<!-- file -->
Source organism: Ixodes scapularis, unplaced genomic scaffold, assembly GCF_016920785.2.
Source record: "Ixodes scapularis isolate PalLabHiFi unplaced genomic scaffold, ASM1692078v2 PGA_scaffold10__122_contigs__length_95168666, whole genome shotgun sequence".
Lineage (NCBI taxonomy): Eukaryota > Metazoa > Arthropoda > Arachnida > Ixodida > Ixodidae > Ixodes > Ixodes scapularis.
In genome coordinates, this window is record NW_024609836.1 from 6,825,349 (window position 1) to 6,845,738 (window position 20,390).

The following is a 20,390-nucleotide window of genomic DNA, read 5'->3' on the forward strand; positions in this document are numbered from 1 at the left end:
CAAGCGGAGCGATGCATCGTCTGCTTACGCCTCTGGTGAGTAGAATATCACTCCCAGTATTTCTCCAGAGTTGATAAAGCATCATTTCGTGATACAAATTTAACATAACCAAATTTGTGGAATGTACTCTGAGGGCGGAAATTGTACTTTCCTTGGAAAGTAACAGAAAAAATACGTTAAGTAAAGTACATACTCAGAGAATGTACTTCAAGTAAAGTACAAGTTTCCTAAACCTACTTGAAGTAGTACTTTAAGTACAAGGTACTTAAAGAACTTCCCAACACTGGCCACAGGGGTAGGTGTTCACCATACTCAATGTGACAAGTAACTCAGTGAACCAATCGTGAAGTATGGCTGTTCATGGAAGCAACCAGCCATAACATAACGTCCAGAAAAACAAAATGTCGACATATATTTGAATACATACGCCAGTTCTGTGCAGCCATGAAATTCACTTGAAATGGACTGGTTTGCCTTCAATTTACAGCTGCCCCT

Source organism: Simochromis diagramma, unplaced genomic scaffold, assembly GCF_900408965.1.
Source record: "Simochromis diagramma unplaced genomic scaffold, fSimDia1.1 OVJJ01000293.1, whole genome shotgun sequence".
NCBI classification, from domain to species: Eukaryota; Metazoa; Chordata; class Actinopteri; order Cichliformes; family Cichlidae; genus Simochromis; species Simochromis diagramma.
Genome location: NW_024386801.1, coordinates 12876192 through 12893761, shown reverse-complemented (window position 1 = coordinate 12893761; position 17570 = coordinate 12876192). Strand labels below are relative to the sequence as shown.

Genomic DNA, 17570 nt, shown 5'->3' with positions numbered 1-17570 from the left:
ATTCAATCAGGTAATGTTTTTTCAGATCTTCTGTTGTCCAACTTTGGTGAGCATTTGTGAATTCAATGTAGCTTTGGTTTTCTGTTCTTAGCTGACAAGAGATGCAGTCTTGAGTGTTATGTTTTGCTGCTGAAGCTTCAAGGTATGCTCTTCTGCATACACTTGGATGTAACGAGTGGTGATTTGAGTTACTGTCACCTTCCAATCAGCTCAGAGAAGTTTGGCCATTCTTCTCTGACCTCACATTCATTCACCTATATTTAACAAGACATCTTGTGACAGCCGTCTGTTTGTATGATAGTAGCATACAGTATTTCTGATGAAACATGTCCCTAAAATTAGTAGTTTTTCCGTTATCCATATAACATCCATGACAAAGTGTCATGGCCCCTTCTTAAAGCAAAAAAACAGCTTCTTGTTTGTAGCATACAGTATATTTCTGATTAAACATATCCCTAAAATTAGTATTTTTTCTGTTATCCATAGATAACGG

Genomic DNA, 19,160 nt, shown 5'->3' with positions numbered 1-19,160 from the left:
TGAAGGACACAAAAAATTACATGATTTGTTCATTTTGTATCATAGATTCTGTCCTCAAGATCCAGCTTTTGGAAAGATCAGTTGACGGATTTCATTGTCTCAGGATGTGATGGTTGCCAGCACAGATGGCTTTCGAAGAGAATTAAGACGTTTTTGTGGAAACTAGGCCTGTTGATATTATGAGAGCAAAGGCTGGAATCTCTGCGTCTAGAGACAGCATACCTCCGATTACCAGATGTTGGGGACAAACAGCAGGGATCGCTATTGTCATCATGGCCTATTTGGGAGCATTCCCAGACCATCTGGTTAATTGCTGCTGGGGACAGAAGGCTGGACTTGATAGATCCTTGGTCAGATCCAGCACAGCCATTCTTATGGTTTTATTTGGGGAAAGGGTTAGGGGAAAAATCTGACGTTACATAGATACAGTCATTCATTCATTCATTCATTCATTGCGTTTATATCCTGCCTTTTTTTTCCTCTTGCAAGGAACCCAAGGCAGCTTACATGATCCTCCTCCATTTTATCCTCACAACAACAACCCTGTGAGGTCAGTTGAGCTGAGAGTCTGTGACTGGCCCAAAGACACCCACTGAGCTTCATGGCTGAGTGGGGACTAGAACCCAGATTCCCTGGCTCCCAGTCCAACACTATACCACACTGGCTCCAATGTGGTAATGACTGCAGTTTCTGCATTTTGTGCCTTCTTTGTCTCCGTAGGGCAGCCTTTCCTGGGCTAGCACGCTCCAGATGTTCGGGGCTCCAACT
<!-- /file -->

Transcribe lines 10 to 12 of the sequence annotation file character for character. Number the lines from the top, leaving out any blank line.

Genome location: NW_024386801.1, coordinates 12876192 through 12893761, shown reverse-complemented (window position 1 = coordinate 12893761; position 17570 = coordinate 12876192). Strand labels below are relative to the sequence as shown.

Genomic DNA, 17570 nt, shown 5'->3' with positions numbered 1-17570 from the left:
ATTCAATCAGGTAATGTTTTTTCAGATCTTCTGTTGTCCAACTTTGGTGAGCATTTGTGAATTCAATGTAGCTTTGGTTTTCTGTTCTTAGCTGACAAGAGATGCAGTCTTGAGTGTTATGTTTTGCTGCTGAAGCTTCAAGGTATGCTCTTCTGCATACACTTGGATGTAACGAGTGGTGATTTGAGTTACTGTCACCTTCCAATCAGCTCAGAGAAGTTTGGCCATTCTTCTCTGACCTCACATTCATTCACCTATATTTAACAAGACATCTTGTGACAGCCGTCTGTTTGTATGATAGTAGCATACAGTATTTCTGATGAAACATGTCCCTAAAATTAGTAGTTTTTCCGTTATCCATATAACATCCATGACAAAGTGTCATGGCCCCTTCTTAAAGCAAAAAAACAGCTTCTTGTTTGTAGCATACAGTATATTTCTGATTAAACATATCCCTAAAATTAGTATTTTTTCTGTTATCCATAGATAACGG